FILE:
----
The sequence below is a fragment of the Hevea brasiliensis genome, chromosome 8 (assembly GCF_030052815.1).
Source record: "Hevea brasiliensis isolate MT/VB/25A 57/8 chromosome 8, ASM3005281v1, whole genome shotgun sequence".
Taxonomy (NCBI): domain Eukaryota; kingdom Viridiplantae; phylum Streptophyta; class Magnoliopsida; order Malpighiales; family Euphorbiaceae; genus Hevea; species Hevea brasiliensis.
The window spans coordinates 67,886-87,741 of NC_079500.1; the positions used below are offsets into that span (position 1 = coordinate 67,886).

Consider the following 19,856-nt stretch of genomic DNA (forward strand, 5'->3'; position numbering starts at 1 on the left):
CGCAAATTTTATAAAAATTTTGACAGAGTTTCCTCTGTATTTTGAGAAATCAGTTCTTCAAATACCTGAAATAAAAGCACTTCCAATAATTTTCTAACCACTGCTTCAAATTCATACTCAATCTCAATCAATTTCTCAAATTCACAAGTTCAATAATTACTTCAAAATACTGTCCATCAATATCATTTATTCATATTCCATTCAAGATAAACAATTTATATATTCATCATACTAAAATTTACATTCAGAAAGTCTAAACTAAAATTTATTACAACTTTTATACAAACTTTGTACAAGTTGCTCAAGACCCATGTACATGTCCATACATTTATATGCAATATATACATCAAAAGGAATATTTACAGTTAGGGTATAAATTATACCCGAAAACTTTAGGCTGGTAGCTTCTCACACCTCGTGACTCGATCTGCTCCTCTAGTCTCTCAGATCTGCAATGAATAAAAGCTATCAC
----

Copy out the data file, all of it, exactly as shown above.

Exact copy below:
The sequence below is a fragment of the Hevea brasiliensis genome, chromosome 8 (assembly GCF_030052815.1).
Source record: "Hevea brasiliensis isolate MT/VB/25A 57/8 chromosome 8, ASM3005281v1, whole genome shotgun sequence".
Taxonomy (NCBI): domain Eukaryota; kingdom Viridiplantae; phylum Streptophyta; class Magnoliopsida; order Malpighiales; family Euphorbiaceae; genus Hevea; species Hevea brasiliensis.
The window spans coordinates 67,886-87,741 of NC_079500.1; the positions used below are offsets into that span (position 1 = coordinate 67,886).

Consider the following 19,856-nt stretch of genomic DNA (forward strand, 5'->3'; position numbering starts at 1 on the left):
CGCAAATTTTATAAAAATTTTGACAGAGTTTCCTCTGTATTTTGAGAAATCAGTTCTTCAAATACCTGAAATAAAAGCACTTCCAATAATTTTCTAACCACTGCTTCAAATTCATACTCAATCTCAATCAATTTCTCAAATTCACAAGTTCAATAATTACTTCAAAATACTGTCCATCAATATCATTTATTCATATTCCATTCAAGATAAACAATTTATATATTCATCATACTAAAATTTACATTCAGAAAGTCTAAACTAAAATTTATTACAACTTTTATACAAACTTTGTACAAGTTGCTCAAGACCCATGTACATGTCCATACATTTATATGCAATATATACATCAAAAGGAATATTTACAGTTAGGGTATAAATTATACCCGAAAACTTTAGGCTGGTAGCTTCTCACACCTCGTGACTCGATCTGCTCCTCTAGTCTCTCAGATCTGCAATGAATAAAAGCTATCAC